To your question Rowanas, from a grammatical standpoint the word minority in those two sentences are different. In "a minority of people", minority is a noun, whereas in "minority people", minority is an adjective. I'm just learning Polish so I'm not an authority on the language, but according to Wiktionary, mniejszość is a noun, so probably could not be used to form the meaning you specified. Also, the form of the word ludzie in the sentence is "ludzi" which is Genitive and gives the meaning "of people" rather than just "people". If you were to say "minority people", the word people would have to be Nominative ("Ludzie").
You mean people of ethnic/religious/etc. minorities? Well, that would rather need specifying the minority, because that's not an idea which is in wide use in Poland and our language, we're a very homogenous country. I'd say for example "Marsjanie w Polsce nie pracują" (Martians in Poland do not work).
I agree that the Polish sentence is weird, it's just hard to find a context to use the word 'minority', obviously it would be more natural to say that "The majority of people does work", because that's basically what the sentence means, it's just written from a totally different side.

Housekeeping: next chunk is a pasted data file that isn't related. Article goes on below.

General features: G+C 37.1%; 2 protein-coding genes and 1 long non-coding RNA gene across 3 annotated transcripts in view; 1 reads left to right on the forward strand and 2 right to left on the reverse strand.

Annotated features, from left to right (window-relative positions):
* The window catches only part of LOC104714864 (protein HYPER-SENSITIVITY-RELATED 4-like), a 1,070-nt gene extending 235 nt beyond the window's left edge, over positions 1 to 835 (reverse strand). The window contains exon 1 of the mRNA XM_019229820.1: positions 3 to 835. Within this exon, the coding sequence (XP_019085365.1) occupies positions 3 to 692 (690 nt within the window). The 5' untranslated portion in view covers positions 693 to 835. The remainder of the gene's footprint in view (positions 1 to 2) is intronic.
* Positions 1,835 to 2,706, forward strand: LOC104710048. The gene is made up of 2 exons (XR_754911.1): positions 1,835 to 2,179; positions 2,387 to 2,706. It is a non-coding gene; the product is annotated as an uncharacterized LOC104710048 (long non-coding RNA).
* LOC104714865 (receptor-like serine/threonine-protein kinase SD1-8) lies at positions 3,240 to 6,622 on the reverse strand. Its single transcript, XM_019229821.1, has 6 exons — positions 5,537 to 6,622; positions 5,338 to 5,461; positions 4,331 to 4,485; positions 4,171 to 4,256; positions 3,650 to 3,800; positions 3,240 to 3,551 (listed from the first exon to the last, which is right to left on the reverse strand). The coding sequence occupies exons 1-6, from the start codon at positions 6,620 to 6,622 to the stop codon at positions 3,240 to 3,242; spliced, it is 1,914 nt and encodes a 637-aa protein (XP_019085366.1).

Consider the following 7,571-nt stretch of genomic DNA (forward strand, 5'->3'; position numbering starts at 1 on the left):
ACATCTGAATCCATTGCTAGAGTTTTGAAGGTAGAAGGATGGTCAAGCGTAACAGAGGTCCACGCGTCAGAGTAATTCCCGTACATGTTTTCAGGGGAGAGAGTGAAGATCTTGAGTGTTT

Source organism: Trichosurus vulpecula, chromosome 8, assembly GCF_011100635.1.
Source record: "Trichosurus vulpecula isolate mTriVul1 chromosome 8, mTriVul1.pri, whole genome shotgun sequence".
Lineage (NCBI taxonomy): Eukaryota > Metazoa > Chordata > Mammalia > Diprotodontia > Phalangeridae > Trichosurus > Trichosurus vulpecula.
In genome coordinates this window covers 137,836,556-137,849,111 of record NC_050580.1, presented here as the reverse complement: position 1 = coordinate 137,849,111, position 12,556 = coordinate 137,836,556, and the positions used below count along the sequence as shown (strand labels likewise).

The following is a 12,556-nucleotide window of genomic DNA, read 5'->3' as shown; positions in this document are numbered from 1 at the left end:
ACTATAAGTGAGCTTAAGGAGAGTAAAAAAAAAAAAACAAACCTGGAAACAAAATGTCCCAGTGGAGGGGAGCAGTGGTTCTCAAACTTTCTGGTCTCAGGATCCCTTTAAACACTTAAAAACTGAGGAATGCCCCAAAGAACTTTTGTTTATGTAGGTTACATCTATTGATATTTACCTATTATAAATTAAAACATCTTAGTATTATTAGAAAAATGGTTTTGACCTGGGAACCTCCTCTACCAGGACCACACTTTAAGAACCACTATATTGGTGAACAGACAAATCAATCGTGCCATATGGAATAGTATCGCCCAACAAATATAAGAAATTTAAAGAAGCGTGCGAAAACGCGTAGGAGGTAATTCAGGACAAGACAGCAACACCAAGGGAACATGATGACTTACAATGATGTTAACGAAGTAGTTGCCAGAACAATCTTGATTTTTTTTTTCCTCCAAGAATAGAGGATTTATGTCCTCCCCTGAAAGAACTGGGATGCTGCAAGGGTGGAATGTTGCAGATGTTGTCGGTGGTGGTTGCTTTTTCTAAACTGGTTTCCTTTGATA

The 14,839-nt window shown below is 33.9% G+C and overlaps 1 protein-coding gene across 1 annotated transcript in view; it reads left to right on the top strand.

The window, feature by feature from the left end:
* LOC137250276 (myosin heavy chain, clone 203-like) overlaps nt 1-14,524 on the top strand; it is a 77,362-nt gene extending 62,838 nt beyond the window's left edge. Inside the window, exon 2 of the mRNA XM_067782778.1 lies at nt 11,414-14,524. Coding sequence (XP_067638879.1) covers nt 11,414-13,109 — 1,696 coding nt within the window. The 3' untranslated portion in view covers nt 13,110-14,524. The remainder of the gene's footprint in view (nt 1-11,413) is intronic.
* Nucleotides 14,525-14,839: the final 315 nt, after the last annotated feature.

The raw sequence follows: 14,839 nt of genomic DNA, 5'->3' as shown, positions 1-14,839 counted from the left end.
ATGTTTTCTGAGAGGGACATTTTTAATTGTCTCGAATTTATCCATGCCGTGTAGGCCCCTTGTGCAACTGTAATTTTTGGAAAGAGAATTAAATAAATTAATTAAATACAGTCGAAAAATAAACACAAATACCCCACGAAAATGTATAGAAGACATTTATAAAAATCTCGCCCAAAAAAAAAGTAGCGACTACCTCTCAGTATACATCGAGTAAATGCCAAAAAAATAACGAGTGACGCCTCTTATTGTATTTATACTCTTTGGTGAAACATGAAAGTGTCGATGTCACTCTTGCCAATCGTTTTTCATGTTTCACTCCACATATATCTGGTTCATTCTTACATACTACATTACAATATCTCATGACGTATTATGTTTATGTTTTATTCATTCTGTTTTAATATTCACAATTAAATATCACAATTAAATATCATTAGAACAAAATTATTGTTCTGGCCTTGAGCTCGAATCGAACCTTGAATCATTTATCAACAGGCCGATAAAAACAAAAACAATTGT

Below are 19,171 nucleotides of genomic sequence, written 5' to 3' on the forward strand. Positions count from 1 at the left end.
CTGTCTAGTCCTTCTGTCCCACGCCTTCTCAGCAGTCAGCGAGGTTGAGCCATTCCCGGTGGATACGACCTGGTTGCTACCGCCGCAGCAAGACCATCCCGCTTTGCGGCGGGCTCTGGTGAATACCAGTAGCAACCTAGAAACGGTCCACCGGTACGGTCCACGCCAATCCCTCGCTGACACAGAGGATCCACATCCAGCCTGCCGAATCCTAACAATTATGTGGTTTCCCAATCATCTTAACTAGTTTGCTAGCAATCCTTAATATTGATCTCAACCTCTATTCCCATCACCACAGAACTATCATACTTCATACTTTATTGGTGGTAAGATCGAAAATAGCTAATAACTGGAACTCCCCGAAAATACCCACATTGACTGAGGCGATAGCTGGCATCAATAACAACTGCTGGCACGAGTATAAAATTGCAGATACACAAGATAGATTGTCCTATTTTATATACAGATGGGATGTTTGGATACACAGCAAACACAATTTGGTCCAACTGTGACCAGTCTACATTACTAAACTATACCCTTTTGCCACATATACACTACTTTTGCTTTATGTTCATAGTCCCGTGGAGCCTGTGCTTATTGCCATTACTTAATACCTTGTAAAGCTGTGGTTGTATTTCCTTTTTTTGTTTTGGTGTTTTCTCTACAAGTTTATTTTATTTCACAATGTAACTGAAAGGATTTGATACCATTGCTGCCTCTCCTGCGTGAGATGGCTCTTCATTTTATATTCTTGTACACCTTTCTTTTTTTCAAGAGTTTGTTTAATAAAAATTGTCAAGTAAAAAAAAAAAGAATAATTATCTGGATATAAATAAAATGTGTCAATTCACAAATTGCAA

Thanks, the point is that there can only be one majority in a collection of objects as there are necessarily more than half in the majority, which is why you have "the majority" but there can be lots of different minorities which is why it is "a minority". This is the mathematician side coming out from me!
It seems to depend on your dialect. Both "does not" and "do not" are accepted.
One of my colleagues also wrote this:
In this case that "minority" is not uniform and does not act as one. Different people do not work for different reasons. I would leave "do not" (as the main answer).